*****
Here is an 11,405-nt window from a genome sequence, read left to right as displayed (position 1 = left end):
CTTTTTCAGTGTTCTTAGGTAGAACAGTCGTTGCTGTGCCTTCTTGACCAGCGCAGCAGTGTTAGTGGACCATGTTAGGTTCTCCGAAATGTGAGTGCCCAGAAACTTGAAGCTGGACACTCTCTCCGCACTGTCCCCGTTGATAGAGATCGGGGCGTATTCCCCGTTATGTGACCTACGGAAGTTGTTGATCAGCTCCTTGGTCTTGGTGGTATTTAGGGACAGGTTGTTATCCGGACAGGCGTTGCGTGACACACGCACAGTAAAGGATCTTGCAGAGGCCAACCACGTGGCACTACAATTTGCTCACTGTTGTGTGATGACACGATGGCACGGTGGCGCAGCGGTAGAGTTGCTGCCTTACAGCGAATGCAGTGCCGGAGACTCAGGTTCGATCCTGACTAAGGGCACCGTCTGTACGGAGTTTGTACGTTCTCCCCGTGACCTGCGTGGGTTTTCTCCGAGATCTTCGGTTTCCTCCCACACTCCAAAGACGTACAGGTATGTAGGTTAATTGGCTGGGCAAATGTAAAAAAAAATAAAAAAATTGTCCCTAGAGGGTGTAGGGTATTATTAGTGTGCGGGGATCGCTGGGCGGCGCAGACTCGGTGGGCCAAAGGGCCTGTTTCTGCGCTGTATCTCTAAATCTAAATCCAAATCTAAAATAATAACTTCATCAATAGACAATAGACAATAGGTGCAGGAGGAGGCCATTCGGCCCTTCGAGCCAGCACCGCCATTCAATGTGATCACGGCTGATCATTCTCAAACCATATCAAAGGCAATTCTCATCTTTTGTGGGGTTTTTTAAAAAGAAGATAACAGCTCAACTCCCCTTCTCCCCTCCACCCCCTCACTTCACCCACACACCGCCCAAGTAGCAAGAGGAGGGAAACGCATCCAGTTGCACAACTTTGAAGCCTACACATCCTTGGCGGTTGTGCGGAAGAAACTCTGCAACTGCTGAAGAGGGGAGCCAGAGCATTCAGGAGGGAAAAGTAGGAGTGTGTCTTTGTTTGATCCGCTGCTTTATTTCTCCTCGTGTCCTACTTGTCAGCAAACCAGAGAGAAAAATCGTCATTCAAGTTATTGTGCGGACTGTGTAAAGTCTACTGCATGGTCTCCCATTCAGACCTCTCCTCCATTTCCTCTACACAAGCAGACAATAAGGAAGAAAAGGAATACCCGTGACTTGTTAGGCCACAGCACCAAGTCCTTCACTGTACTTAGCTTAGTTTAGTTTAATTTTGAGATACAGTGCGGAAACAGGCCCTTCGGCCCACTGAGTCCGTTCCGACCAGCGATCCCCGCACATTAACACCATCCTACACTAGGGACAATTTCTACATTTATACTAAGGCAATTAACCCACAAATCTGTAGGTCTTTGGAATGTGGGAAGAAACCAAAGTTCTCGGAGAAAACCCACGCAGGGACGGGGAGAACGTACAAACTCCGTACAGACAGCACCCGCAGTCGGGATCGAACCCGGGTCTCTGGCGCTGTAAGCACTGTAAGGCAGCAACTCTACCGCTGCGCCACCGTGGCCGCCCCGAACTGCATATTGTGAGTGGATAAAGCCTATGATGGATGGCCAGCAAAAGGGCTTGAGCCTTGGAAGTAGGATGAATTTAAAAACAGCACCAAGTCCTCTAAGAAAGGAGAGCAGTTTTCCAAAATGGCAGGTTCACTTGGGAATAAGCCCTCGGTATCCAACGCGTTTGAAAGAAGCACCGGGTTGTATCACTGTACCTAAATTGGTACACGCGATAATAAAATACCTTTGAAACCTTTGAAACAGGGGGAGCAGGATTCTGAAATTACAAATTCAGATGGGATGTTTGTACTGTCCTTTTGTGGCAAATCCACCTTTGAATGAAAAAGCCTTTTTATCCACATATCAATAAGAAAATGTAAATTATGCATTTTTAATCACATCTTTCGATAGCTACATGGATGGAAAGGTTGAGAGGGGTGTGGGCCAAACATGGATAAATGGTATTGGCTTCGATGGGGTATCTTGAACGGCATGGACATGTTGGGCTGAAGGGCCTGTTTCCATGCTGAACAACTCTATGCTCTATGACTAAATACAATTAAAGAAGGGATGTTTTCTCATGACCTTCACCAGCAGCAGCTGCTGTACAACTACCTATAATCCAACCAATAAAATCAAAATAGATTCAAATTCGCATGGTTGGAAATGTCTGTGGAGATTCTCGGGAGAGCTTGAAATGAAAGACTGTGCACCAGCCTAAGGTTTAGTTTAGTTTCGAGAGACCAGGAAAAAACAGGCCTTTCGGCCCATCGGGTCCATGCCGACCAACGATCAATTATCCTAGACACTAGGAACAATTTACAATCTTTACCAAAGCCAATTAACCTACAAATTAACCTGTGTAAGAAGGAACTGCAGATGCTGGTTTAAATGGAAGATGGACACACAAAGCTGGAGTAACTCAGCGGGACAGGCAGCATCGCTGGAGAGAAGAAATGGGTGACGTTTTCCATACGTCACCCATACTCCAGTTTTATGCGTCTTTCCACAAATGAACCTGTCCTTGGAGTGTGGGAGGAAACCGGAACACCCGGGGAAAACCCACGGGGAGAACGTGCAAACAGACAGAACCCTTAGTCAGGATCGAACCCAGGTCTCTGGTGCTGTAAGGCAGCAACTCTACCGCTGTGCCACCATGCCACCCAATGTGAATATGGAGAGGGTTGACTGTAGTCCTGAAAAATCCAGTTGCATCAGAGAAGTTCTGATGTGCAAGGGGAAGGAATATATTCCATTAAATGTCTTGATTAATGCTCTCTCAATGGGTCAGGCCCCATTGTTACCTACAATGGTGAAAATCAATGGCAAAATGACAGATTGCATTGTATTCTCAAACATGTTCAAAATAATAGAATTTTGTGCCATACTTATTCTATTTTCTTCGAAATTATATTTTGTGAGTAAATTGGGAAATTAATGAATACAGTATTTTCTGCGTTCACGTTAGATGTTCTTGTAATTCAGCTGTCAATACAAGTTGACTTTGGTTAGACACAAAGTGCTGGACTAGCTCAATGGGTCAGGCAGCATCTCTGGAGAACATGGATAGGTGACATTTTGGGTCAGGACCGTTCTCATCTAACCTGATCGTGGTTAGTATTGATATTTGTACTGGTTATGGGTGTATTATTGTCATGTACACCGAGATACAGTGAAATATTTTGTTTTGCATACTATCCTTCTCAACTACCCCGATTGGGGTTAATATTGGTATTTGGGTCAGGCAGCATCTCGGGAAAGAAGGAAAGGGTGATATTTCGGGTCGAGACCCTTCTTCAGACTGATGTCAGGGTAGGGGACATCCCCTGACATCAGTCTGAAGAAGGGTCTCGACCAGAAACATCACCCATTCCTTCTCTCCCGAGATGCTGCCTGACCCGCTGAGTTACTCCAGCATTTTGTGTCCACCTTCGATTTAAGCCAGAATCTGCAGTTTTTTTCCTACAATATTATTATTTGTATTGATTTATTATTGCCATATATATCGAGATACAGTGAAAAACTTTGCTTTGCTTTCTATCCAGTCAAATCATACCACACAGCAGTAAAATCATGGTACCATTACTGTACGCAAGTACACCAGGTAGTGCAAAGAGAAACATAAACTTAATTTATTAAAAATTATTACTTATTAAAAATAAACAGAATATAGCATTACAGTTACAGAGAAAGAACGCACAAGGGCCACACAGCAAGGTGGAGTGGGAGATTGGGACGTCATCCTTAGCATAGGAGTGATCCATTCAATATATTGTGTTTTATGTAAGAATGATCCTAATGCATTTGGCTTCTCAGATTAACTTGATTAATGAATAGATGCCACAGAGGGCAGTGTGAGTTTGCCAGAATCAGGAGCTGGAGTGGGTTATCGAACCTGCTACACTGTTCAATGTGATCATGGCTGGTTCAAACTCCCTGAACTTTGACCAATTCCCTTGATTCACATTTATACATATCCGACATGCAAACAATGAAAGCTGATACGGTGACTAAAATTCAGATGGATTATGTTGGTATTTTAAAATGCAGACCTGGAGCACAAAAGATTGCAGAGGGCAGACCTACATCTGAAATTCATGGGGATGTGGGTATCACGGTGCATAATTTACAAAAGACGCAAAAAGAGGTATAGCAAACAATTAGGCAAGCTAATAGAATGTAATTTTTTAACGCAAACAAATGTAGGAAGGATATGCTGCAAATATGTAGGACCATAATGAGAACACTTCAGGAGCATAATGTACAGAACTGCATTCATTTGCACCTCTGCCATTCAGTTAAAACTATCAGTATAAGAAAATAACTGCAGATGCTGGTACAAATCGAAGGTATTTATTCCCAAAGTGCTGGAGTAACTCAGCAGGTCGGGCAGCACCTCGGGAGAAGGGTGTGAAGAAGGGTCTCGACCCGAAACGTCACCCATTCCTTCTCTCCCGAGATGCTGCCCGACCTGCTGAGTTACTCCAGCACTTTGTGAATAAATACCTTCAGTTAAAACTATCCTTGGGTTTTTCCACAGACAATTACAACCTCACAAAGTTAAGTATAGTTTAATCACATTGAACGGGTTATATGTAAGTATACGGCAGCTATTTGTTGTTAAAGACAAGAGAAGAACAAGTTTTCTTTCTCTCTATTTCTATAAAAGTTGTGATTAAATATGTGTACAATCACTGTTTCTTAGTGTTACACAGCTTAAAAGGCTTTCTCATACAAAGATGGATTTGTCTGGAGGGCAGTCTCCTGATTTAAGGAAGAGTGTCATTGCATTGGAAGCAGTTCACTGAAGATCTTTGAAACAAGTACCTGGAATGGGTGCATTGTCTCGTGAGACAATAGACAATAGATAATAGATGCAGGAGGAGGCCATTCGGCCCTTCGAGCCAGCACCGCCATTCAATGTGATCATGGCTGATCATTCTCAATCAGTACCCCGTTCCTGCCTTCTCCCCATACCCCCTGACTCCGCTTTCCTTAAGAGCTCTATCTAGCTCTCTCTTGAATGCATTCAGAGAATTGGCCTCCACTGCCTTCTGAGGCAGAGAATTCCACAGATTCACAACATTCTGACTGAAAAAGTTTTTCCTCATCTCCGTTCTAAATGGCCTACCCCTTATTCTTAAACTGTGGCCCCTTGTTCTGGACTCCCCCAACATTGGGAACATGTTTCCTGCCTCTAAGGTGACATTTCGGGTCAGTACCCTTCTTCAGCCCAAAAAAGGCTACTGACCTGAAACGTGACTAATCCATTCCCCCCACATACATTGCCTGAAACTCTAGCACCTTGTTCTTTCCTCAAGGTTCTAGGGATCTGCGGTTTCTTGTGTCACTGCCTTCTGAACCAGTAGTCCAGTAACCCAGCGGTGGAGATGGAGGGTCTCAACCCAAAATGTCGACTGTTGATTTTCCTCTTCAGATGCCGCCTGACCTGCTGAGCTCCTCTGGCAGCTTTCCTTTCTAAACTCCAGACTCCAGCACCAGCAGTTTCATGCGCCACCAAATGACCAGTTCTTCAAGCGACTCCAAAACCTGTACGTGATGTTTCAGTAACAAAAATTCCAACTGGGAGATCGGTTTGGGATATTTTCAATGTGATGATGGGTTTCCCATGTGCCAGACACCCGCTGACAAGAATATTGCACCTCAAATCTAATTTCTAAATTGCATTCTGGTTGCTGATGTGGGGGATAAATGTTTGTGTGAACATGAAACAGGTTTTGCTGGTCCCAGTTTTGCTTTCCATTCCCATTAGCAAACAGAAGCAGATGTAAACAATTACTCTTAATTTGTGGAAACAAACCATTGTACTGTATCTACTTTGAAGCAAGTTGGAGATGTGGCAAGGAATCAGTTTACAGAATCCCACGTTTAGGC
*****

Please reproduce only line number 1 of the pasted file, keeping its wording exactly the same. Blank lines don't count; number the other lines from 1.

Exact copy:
Here is an 11,405-nt window from a genome sequence, read left to right as displayed (position 1 = left end):